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More On Dr.Dick Thought Experiment

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Posted by Alan on January 6, 2004 09:14:29 UTC


going back to my comment:

"You get effectively a meeting of t and x in the "space" y,z influence."

You could say that if you can vary just "t" in fixed x against the space "y,z" influence; would build up a kind of "t" bulking up say of an x,t cell in "y,z" influence? The room to move that t had in x in "y,z" influence could be called a "fourier transform" of t in x (As the math description of "fourier transform" seems to translate into the English: "room to move that one variable has in another variable".

If you also had room to vary just "x" in fixed t against the space "y,z" influence; you would have fourier transform of x in t say.

If the room to move "x" in fixed "t" was at different parts of "t" than the room to move "t" was in "x"; you would stretch out the cell "x,t" into a linear shape (like a string?)

Perhaps you would reach a limit and get cellular division: two cells of "x,t" meeting in the space "y,z" influence?

Eventually you might get so many cells from further divisions that the space "y,z" influence was itself about to reach its limit here of non-contradicting room to move for x and t?

The final break up of the space "y,z" influence into "x,t" cells would occur at the lowest "energy" ("energy" as "alternatives") level; at the local definition of absolute zero.

Perhaps you would call this collection of cells "a Bose-Einstein condensate"...

Of course the local absolute zero might be much lower if your sample covered a longer trajectory as more alternatives would allow more cells to divide. The cells might even group together to make up optional "Bose-Einstein condensate groups"?

A Bose-Einstein condensate of x meets t cells in the space "y,z" influence would exhaust the possibilities of "y,z" influence so be one with that space. If the whole trajectory from start to the present was "one" with its space; it would have maximum freedom to negotiate any new space......?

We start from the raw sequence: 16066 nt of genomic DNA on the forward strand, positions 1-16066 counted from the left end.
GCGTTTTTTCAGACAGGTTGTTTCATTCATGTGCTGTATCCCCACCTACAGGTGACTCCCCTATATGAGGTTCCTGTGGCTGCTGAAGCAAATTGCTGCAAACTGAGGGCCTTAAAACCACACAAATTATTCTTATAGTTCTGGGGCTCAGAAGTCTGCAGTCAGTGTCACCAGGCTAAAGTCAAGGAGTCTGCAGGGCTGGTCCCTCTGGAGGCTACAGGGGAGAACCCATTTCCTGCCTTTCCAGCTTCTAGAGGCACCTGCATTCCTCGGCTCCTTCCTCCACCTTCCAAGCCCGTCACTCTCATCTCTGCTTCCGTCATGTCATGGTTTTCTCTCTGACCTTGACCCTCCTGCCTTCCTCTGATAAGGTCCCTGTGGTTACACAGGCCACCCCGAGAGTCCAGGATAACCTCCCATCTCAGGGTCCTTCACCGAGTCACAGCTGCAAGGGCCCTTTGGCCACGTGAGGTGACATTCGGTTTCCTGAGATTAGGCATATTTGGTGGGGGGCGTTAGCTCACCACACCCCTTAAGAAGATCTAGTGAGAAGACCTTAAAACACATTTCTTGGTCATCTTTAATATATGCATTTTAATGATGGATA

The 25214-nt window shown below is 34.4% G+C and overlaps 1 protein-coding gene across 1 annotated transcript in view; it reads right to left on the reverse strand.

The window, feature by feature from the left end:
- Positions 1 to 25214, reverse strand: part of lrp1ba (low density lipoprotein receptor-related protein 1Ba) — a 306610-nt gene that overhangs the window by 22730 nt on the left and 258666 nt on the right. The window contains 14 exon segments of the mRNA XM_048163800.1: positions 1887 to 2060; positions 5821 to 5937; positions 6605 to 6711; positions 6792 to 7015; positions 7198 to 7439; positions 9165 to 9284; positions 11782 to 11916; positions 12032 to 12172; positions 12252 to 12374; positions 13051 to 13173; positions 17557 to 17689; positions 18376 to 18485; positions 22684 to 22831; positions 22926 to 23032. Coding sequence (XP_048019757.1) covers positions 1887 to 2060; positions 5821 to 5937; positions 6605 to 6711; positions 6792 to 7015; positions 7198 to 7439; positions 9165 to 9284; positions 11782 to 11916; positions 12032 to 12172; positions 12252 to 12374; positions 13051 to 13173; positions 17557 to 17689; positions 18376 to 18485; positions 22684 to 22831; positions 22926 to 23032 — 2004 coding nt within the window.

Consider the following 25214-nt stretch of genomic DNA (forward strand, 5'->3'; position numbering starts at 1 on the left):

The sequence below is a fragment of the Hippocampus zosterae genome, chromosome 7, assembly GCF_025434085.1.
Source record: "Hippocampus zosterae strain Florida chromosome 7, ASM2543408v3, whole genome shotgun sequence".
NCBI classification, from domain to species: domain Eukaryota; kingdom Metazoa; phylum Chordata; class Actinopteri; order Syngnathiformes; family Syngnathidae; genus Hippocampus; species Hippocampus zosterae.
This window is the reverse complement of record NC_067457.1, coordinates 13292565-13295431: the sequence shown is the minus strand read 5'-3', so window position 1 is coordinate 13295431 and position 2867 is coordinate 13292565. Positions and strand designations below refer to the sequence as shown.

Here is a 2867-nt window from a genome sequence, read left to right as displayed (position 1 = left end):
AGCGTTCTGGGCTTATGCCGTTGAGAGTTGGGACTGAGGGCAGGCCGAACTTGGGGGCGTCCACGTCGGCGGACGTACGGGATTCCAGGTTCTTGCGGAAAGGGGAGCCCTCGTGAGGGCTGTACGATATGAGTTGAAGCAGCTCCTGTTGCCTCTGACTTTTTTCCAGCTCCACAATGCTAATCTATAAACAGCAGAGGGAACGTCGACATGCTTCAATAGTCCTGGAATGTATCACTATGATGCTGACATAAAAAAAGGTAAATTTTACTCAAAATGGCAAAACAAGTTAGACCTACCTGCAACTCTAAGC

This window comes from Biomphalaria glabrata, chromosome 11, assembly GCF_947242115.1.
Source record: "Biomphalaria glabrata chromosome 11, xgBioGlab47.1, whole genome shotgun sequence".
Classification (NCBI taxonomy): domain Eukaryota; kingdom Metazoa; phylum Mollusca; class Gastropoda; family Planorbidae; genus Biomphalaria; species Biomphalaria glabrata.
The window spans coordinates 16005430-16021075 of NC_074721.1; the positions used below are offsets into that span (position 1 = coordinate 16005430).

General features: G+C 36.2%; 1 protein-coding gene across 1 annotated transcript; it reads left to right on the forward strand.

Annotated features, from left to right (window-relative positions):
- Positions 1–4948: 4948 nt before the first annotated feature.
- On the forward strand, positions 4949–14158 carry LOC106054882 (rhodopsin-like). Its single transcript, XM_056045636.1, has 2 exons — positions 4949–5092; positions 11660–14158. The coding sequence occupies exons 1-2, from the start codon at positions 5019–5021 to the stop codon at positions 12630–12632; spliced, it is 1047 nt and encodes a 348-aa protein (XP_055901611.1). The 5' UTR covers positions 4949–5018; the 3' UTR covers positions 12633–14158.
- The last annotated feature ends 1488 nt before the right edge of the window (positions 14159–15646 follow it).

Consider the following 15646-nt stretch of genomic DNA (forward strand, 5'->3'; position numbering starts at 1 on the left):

Returning to Dr. Dick's thought experiment:

I wrote that he (then) says let us examine the paths of those entities of interest, each by itself, in the absence of the others. "The differential path length along the trajectory is exactly what is referred to as Einstein's invariant interval along the path of the thing being represented by that path. This fact is commonly used in high energy physics to determine the expected apparent path lengths (in x,y,z space) of particles with short half lives."

"differential path length" I took to be "component of path length"; as it describes a final value of one factor in the path length (say net change in x); I guess he calls it "invariant interval" as it is implying a net change in x relative to y,z,t so effectively freezes y,z,t as a non-varying group view of x-only change for the examined sample?

So an x-change that is an interval of x that is only in x-space; so a conservation of y,z,t here as an "invariant interval" where the y,z,t interactions are frozen along this x-only differentiated component?

This interval of x is against a non-varying y,z,t from x perspective as there is movement only of x re: itself (making it self-referent referent so time-like?) against relatively fixed y,z,t background here?

Dr. Dick says this interval is "imaginary" or "time-like"; and since a time-defined phenomenon like "half-life" is constant in its own rest-frame (of time-axis); then taking a time-axis component so holding the space x,y,z unchanging; can be used to find path length of high energy particle with short half-life?

Need to think about that.


If I take a simple graph just with x axis and y axis:

If I draw a line segment sloping from say co-ordinate (x,y) of (2,3) to (10,12); if I look only at the vertical y component I get 12-3= 9 units vertical line segment. For this y component the value of x is frozen at 2 spot along x.

So the invariant interval is x =2 for y-component of x,y here?

Lot more to write but short of time here.


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